5. Workplace Wellness: Yeah. Do I even need to explain?

6. Social Wellness: We live in a nation where religious discrimination is almost status quo. We live in a nation where sexism, misogyny and violence against women are horribly rampant.

7. Political Wellness: Oy. vey.

And here’s the thing, we could fix most all of these things. Much as the Republicans have been trying to tear apart the New Deal for decades, it freaking worked. Why can’t we do something like that now? Why can’t we make a giant investment and agree, as a society, that we want to make a better nation. Things we should do:

1. Economic Wellness: We’re going to need some kind of rational tax system. Rich people benefit from the society that allows them to be rich. In most instances this comes in the form of inherited wealth. In other instances, someone is simply lucky enough to have their particular talents valued highly by the society in which they live. A stock broker is very important in America. Less so in nomadic Mongolia. If you are rich, you are also almost certainly very lucky, thus you should pay a higher percentage of your wages to keep society going.

2. Environmental Wellness: It is time to go the route of green energy (if you don’t think global warming is real, you are an idiot, I’m just going to state that as a fact) via direct government. The US government has invested in industry infrastructure before (think railroads, among others) and it’s time to do it again. The primary problem with green energy is the upfront cost. If the government starts to offset that, suddenly green energy is much less expensive.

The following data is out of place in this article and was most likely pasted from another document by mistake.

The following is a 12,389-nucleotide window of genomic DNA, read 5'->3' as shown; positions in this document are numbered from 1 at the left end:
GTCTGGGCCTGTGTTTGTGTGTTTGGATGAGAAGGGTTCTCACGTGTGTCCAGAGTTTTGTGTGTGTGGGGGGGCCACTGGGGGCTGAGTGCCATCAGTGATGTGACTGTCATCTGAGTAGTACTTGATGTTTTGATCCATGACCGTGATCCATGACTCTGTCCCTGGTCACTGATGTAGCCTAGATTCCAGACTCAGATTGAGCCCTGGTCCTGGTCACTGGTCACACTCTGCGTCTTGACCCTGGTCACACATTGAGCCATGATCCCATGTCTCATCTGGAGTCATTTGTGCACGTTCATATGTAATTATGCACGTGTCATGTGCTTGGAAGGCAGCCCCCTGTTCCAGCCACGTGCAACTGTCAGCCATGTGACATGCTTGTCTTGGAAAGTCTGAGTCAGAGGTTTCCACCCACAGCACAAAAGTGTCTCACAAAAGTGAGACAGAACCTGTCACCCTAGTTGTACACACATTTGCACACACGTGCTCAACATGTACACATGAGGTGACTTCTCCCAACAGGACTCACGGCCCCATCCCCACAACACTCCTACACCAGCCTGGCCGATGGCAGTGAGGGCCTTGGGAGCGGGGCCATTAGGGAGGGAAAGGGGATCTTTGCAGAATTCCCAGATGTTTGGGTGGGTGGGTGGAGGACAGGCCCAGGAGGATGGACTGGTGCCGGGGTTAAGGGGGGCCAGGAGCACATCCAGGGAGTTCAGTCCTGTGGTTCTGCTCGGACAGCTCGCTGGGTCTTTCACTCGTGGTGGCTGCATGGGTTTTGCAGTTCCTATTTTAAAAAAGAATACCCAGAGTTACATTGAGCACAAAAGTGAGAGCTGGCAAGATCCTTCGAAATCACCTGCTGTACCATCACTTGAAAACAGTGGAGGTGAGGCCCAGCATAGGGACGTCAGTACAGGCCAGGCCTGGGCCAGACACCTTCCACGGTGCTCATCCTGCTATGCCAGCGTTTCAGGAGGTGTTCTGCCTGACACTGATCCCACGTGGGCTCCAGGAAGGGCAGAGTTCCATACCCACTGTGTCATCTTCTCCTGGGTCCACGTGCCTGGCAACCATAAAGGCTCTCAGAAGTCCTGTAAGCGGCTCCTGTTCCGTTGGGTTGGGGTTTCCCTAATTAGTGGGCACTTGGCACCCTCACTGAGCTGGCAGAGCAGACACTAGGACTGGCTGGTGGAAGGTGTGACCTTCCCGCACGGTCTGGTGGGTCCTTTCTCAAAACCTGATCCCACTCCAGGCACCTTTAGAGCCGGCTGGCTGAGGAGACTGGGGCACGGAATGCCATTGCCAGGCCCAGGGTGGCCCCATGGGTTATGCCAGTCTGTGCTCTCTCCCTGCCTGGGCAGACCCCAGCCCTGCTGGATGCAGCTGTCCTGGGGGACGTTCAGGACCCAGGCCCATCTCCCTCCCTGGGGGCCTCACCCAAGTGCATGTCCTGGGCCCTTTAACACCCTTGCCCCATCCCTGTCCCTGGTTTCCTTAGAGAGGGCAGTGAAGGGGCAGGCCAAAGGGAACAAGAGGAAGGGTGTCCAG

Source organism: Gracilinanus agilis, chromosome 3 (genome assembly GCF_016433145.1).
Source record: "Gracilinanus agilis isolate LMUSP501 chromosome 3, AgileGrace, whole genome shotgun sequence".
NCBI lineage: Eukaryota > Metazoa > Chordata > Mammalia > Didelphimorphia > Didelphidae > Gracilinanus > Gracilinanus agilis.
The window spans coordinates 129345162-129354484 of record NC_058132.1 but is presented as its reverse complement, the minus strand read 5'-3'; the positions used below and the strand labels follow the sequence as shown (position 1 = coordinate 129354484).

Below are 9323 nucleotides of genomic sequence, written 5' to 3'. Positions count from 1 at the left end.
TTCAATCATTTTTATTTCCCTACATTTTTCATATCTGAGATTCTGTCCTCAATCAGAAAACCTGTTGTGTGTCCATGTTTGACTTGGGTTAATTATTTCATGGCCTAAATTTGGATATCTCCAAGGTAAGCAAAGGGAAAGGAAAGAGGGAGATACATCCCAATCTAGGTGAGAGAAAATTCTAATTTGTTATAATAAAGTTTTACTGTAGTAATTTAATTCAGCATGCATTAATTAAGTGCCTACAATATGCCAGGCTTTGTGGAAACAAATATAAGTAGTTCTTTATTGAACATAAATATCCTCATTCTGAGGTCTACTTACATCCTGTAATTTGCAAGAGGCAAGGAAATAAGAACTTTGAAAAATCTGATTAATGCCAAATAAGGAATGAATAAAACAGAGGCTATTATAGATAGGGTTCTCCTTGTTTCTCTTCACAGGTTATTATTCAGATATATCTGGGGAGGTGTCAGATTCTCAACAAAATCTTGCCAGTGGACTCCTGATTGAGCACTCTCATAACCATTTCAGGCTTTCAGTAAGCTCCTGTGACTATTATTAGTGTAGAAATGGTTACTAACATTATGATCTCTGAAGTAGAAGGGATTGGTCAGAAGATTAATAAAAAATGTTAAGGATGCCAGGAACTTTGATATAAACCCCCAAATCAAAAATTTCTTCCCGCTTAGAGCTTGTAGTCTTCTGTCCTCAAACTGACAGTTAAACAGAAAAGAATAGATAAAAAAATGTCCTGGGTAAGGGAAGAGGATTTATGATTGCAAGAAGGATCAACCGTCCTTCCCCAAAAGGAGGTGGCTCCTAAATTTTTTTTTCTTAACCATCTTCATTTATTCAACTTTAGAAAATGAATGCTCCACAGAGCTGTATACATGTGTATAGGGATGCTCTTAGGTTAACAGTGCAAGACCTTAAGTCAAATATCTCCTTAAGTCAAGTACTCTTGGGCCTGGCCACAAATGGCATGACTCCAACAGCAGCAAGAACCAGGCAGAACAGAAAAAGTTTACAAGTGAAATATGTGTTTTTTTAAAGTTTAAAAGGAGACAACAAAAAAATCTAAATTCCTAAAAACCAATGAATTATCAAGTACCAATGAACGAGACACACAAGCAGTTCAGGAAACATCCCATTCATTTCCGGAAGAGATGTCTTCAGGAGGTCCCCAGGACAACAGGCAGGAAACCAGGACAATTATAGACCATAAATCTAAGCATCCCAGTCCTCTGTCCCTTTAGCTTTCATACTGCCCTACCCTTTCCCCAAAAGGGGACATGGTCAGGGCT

3. Physical Wellness: Socialized Medicine. Single Payer. Do it. I know socialism is a bad word, but if you really hate social programs, I hope you’re sending your children to private schools and hiring a private security force to take care of crime in your neighborhood. Why basic health needs aren’t considered on par with these other things is beyond me. Also, socialized medicine works way better than our current system as about a million studies will tell you.

4&5. Mental Wellness & Workplace Wellness: I’m tying these together to talk about human-friendly labor policy. Why on earth don’t we have paid maternity and paternity leave? Why don’t most of us have decent amounts of vacation time? This one would be pretty tricky as it really requires a mental shift to the idea that time can be more valuable than money. Less work would lead to less production, overall, but I don’t know why that’s a bad thing. Economies can’t grow forever. Eventually, we need to stabilize, and I would be willing to bet that most people would be way happier without the 60-hour work weeks and constant fear that you could be fired at any moment. Stronger unions would certainly help this along. Interestingly, despite this idea that lack of job-security makes people more productive, every study I’ve ever seen says the more secure a person feels, the harder they work. This comes, I suspect, from feeling like and important part of an organization instead of like a nearly-worthless cog that can be replaced at any time.